The program is called Experience the Future because the decisions that China makes over the next generation will have a profound impact upon the world.
In January this year China surpassed the US to become the world’s largest trading nation. And because of its rapid development over the past thirty years, it is now the world’s largest emitter of greenhouse gases, the world’s largest car producer, the world’s largest exporter, but also the world’s largest producer of renewable energy, and it runs the world’s largest high speed railway network.
The key question that China faces over the next generation is whether it can create a path of development and modernization that does not have the same environmental impact and carbon intensity as the path of industrialization that the West has followed over the past 300 years. The Western model, if applied wholesale to China, would be an environmental disaster not only for China but for the whole world.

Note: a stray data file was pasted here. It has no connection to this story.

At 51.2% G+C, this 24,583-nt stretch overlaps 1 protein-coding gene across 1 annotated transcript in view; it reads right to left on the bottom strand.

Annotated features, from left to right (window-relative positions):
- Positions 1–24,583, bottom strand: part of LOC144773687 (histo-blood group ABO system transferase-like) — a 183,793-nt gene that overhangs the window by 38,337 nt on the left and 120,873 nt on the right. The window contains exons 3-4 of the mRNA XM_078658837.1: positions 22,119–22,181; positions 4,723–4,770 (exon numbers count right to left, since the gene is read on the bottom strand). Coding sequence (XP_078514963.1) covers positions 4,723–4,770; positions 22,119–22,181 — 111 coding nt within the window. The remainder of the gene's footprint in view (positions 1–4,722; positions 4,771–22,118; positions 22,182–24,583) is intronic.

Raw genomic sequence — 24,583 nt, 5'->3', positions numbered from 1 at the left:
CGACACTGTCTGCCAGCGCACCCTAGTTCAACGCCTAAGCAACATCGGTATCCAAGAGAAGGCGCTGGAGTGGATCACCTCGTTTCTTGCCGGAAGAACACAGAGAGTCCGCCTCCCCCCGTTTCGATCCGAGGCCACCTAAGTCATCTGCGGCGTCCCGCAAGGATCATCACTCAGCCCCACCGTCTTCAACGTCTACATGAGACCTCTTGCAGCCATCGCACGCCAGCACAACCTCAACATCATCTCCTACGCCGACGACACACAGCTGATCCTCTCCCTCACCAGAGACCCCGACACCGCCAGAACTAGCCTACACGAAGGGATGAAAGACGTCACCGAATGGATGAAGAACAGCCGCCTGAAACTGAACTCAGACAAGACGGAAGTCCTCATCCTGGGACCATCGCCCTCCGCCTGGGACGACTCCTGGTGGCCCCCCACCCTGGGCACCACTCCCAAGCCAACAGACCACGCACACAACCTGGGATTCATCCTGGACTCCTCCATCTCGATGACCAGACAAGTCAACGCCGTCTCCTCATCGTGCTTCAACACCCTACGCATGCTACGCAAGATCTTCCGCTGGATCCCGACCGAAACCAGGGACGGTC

The second key question that China faces is whether or not it can achieve its ambition of territorial integrity without war with Japan. China is on a long and slow quest to regain control over those territories that were taken by foreign powers. Hong Kong was returned in 1997, Macau in 1999. In 2008 Britain recognized China’s claim to full sovereignty over Tibet. Taiwan, formerly under Japanese control, is still divided from the mainland. And China is starting to build a large modern navy with a view to reclaiming control over the disputed Senkaku islands in the Pacific and the Spratly islands in the South China Sea, as it did with the formerly Vietnamese Paracel islands in 1974.
It is essential that the next generation of Canadian leaders are not only acquainted with China’s rise to prominence in the 21st century but have practical experience of China’s people, its culture and its astonishing development.